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 Cooking at Camp  Cooking On A Campfire   How To Cook Over A Campfire 

Dutch ovens are specially designed for camping    baking of food in foil packets    Clean up after yourself

Camping and outdoor cooking go hand in hand. 
 Whipping up a meal at camp can be quick and easy.
Always bring aluminum foil.

When cooking at your campsite, make your meal menu simple and filling.

Write down the menu for all meals for your trip. This will help you pack all the ingredients you will need without forgetting a key ingredient.

Measure and combine dry ingredients into Ziploc bags prior to packing. Make sure you label the bag for the appropriate meal.

Do not assume that every campsite still has their grill or that it will suit your cooking needs.
Plan to bring a grate to put over the fire.

Purchase a separate set of camping dishes and silverware, dishpan, washrag, towels, and soap.
Store them in a plastic container that can be pulled out and ready to go for each camping trip.

Purchase a quality camp stove

Meals that can be cooked ahead of time at home and travel well in a cooler will save a lot of time especially on the first night of your trip.

Bring small amounts of cooking supplies instead of large quantities. It will save quite a bit of packing space.

DO NOT FORGET aluminum foil and marshmallows

Cooking On A Campfire

Campfires can be used for cooking food by a number of techniques. Cooking food using a campfire can be tricky. Cooking over a campfire is more difficult than cooking with charcoal and many campers prefer to use a portable stove instead. The techniques for cooking on a campfire are no different than those used for everyday cooking before the invention of stoves or where stoves are still not available. Individuals who are backpacking in an area that allows the gathering of firewood may decide to cook on a campfire to avoid the need to carry extra equipment; however, most campfire cooking is done in front-country campgrounds.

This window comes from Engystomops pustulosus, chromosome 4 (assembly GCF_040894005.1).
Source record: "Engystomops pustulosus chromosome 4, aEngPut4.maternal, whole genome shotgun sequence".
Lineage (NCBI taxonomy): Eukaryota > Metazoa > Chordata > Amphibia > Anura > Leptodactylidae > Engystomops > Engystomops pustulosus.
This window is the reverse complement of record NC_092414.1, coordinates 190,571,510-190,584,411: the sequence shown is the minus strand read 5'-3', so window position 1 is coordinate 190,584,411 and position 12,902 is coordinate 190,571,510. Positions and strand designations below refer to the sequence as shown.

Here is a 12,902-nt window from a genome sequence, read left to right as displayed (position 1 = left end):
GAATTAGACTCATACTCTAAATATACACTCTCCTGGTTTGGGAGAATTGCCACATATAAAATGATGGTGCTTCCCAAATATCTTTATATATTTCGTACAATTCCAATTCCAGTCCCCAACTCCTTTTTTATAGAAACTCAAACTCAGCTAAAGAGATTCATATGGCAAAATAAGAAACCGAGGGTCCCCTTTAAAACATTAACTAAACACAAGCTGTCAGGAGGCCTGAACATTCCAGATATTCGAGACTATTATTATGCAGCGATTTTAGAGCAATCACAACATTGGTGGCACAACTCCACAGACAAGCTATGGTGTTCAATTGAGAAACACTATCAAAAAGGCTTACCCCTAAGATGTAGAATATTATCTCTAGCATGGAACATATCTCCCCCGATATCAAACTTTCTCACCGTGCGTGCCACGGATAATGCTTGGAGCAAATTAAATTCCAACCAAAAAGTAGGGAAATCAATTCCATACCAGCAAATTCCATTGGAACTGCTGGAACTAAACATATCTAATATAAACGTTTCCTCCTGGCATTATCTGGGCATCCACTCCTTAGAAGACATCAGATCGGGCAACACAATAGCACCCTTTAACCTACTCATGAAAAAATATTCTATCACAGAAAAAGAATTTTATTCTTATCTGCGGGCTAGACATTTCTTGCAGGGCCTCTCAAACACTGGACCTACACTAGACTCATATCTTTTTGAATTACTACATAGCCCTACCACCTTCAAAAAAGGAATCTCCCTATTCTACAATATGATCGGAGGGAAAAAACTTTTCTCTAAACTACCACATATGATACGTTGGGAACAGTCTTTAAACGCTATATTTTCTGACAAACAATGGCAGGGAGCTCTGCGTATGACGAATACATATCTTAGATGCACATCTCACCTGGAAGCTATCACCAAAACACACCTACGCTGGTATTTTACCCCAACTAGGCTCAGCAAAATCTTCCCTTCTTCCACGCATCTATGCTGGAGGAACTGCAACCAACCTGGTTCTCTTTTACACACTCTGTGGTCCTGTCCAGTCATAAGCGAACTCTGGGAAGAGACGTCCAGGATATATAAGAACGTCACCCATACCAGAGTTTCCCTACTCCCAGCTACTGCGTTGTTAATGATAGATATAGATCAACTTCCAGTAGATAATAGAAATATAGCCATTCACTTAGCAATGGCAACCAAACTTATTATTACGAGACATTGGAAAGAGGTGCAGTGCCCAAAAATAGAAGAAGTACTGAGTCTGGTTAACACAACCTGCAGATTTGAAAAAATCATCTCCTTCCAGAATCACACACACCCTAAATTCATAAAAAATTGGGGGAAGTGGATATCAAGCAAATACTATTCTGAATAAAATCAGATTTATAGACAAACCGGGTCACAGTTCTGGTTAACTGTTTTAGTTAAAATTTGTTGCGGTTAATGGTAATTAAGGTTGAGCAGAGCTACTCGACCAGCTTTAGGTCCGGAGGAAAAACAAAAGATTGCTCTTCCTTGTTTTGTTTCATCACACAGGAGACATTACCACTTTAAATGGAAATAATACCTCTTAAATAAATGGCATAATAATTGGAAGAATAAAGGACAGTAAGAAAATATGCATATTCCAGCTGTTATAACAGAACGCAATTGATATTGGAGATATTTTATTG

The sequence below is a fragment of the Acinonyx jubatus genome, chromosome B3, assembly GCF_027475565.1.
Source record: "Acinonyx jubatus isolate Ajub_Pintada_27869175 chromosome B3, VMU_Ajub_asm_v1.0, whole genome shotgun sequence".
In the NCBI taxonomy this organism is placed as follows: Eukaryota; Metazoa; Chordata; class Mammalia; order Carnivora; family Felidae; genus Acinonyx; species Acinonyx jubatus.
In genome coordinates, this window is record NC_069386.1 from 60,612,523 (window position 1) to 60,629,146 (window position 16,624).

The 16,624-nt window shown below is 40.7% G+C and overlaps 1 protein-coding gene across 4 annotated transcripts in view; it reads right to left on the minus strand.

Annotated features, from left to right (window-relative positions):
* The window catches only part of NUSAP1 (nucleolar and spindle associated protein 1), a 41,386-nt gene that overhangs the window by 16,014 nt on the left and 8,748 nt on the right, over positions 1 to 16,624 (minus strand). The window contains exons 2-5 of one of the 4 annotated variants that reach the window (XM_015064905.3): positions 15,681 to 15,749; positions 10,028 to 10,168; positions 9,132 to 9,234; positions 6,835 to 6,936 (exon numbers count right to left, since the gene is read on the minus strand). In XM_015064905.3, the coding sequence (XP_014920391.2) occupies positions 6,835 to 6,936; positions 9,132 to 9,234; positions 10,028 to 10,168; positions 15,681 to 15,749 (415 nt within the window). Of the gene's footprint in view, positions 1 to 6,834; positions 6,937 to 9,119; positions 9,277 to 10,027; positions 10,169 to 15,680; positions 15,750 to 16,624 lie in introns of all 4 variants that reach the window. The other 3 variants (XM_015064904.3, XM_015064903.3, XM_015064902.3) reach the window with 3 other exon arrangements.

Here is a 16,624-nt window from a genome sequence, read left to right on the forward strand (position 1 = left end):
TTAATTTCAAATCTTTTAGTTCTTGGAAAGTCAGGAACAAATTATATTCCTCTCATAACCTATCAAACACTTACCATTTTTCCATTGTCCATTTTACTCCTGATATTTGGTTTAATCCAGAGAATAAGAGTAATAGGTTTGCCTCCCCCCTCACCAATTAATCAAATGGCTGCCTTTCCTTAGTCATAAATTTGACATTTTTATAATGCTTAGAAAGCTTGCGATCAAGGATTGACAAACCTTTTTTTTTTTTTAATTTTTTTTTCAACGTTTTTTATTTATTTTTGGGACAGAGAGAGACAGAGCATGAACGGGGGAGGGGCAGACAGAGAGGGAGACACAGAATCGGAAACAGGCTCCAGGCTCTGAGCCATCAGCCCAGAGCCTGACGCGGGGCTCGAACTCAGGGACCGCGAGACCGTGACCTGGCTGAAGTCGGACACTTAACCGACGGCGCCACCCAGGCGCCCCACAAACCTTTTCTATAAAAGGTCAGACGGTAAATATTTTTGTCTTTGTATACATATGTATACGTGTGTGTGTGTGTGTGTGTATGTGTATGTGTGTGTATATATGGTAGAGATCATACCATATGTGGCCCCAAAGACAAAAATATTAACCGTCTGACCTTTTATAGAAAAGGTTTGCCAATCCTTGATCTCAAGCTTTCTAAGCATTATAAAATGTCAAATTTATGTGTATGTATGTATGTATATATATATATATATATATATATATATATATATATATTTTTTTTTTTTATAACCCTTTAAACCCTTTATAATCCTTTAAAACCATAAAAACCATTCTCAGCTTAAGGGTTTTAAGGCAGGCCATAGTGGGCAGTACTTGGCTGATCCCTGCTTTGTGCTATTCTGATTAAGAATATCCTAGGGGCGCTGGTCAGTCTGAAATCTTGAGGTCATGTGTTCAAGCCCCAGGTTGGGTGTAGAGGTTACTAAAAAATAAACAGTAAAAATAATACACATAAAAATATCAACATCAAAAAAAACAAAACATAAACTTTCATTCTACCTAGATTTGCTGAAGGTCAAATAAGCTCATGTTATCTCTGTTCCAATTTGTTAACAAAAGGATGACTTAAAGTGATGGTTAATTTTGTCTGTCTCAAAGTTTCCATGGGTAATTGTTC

A pot hanging over the fire, although picturesque, may spill, and the rigging may be difficult to construct from found wood.
Generally this is done with metal rigging, much of it identical to that used in home fireplaces before the invention of stoves. Two vertical iron bars with an iron cross-piece allow pots to be hung at various heights or over different temperatures of fire. Gridles, grills and skewers can also be hung over the fire.

However the best way to approach this technique would be to use a tripod bought from your local camping supply store.

How To Cook Over A Campfire 

1. The Fire

Use hard wood. 
If you cook over a fire made from pine, fir, cedar, spruce or any of the other conifers, your cooked meat will taste like pitch. If you don't know how pitch tastes, bite a pine tree.
 Most hardwoods - 
oak, maple, alder, laurel, manzanita, mesquite, etc. will work fine. 
Avoid using poison oak brush or known poisons such as oleanders. If you have a choice, the wood of the vine maple is the best there is. The theory is that the wood imparts a flavor to the meat. I suspect there are few tasters who could distinguish meat roasted over oak from meat roasted over maple.
I will assure you, however, that you can identify meat cooked over a pine fire.

2. The Meat

The better the piece of meat, the better the results. 

If you are faced with barbecuing a tough piece of meat and the required ingredients are at hand, you should marinate the meat for as long as you can. Only certain ingredients will act to tenderize meat. Red wine, lemon or lime juice and soy sauce are three of them. A cup of red wine, a cup of soy sauce and the juice of one lemon makes a good marinade.